Dad and Mom were always at every game for both Maria and I, for our countless teams from basketball to softball, through many years of playing; in addition to the many events, activities, celebrations, gatherings, gigs and awards throughout our lives. He would spend time with Maria and I, whether in the backyard playing catch and practicing our skills, playing croquet, badminton, horseshoes and other family friendly games; grading us on our gymnastic antics and even rating our diving skills at mom mom and pop pops pool - or out front shooting hoops… he loved all of that and so did we. 

He was always teaching and supporting us. 

He loved BBQs and cookouts on the grill. He loved being in nature and would frequently take walks or jogs at Ridley Creek State Park; and all through the neighborhood. He loved bowling and was in a weekly league on Wednesday nights for many years. He even got my son James to join and taught him the ways of the bowling leagues. 

He was so proud of his family - all of them - and he was absolutely a social butterfly. 

Even when you made a choice he didn’t agree with, he was still there to support you. When there was disagreement, he may not have always forgiven you right away, he definitely could hold a grudge, but not for too long. His heart was too big to hold on to that and as he got older and wiser, he grew even more in so many ways to round out that heart of gold he has. 

Oh how he loved his food: especially his 2 favorites, crabs and spaghetti and Italian cream cake. We chuckle now, remembering all the funny noises he would make eating (and after)... lol. He would always try to keep your spirits up through the tough times and bring a smile and many belly laughs (to the dinner table and elsewhere). 

He always had a story to share, a movie recommendation, or a clip from TV he recorded to show us. He loved to stay up-to-date on the news and would listen to KYW on his portable radio multiple times a day; as well as Angelo Cataldi for sports and the money guys. (He listened to the original podcasts). Dad used to talk to me about the grids going down from a solar flare or a potential economic collapse, before anyone was ever talking about that.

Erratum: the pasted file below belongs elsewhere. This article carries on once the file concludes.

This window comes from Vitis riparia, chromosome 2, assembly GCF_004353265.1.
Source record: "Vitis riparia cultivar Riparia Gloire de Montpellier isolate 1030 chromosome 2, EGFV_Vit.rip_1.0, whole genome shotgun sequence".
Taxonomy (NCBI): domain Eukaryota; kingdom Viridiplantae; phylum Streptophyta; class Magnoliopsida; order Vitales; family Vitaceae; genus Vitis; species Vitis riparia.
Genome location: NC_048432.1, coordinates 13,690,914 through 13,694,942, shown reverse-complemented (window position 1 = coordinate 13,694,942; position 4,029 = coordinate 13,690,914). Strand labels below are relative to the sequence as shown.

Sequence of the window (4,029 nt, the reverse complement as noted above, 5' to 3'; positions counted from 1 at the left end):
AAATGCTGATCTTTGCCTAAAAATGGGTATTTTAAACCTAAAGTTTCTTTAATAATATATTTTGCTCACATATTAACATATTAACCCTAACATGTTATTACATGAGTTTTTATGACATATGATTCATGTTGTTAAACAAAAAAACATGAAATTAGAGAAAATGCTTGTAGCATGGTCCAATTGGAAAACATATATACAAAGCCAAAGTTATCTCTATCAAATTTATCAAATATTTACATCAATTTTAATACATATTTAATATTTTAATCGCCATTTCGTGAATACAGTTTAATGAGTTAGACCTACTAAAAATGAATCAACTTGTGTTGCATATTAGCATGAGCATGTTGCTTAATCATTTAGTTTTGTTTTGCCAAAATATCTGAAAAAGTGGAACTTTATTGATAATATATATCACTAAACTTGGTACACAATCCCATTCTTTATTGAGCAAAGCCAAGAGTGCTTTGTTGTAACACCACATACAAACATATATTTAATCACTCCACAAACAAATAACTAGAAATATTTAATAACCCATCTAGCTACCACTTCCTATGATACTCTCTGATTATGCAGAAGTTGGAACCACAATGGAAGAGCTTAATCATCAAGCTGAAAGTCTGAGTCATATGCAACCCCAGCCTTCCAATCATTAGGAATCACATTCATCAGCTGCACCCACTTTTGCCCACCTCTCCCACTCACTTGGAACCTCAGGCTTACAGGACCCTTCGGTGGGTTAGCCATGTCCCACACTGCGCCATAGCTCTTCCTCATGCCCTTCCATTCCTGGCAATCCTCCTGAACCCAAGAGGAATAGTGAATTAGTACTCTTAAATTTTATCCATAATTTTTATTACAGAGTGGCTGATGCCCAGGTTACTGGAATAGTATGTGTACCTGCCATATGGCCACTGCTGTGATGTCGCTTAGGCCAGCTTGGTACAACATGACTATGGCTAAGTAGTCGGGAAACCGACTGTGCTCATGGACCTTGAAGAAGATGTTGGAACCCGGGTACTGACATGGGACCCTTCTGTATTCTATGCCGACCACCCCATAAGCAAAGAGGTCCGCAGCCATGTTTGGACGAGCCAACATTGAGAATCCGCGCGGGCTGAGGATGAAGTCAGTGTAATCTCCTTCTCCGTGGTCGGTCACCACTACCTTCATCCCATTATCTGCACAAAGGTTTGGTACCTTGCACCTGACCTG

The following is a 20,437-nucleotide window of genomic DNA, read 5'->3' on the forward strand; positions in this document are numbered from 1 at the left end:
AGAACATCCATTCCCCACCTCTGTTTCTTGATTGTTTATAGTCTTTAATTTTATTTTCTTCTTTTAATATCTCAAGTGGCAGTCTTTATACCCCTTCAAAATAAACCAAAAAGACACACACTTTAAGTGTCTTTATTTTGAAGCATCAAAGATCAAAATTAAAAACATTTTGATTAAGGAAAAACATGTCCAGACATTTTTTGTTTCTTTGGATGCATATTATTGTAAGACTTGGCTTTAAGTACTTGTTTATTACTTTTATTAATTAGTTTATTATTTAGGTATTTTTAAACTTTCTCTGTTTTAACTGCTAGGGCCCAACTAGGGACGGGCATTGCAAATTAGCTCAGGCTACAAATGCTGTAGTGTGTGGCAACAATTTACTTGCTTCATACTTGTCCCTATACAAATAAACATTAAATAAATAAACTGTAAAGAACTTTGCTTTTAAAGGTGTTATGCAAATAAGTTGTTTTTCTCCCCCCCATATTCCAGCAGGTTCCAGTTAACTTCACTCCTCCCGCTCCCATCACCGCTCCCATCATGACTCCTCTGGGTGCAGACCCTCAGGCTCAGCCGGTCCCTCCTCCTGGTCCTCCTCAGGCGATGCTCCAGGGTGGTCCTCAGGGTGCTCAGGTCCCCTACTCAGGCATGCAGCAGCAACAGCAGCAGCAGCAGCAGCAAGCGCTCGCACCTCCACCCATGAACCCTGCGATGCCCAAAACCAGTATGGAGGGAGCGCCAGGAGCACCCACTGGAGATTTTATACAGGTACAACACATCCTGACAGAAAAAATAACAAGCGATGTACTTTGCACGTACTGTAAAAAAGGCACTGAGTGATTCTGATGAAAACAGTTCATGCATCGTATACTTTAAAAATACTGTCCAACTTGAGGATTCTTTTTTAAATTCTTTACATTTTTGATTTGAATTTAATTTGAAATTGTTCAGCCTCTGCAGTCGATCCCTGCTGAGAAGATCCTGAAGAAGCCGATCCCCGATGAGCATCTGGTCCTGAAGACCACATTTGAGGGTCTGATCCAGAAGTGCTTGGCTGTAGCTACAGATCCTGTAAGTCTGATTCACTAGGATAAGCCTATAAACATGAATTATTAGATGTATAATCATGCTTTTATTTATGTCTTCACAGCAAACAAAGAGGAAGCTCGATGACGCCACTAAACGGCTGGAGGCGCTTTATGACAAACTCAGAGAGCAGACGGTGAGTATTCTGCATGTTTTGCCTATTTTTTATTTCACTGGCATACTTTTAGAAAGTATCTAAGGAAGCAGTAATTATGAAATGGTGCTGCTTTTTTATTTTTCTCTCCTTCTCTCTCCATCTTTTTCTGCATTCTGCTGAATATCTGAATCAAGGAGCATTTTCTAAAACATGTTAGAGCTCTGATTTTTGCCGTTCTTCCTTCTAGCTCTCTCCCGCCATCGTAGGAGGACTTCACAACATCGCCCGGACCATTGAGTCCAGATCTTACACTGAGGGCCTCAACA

He would often treat us to: his singing in the shower in the mornings; and sometimes he would even belt out some opera in there, (I kid you not… Maria said that was her second alarm when she overslept in high school. lol

He enjoyed many genres of music - Especially The Doo Whop era, The Platters, The Supremes, Elvis, Johnny Cash, Johnny Horton, Fats Domino, The Rolling Stone and The Beatles just to name a few; and we would listen to his old 8-track tapes in that awesome GTO, (the GOAT, we called it) while taking family rides with the top down, out to Dairy Queen. (Dairy Queen, but we can’t go… and it’s open! LOL!

He was always available to help anyone with anything, especially his family and friends. He was a great communicator and if you needed him for anything, he was there, no questions asked - you could count on him - and that’s a very important living example we always strive to achieve. Whether you were moving or if you just needed help (or support) in some other way, he was there for you. 

Dad retired in 2012 when he first started noticing changes due to his illness. He was well-known and highly respected in his career for producing excellent, top-notch work; and for just being a great guy. We have been seriously grieving the loss of my Dad for over 3 years now…

And one last important thing he taught me, is that your actions speak louder than your words, and to believe people when they show you who they are. Dad was a man of honor and he always tried to do what he felt was the right thing, but you knew you could always count on him to keep his word. 

I wanted to keep this under the time allotment and there’s just so much more that can be said and would best come from your mouths directly later today. 

At the end of the day, what else can I say about my dad that you don’t already know for yourselves? He was there for you; as a colleague, a friend, a neighbor, an uncle, a brother, a cousin, a grandfather, a father and a husband and we’re lucky he was in our lives. 

One (more) last thing: Dad had these funny sayings or chants and I’ll leave you with two: 

1) “Whatever you do…. DO IT WELL!” 

2) “YOU are the baby, you will always be the baby and YOU can kiss the baby!


We Love You Forever!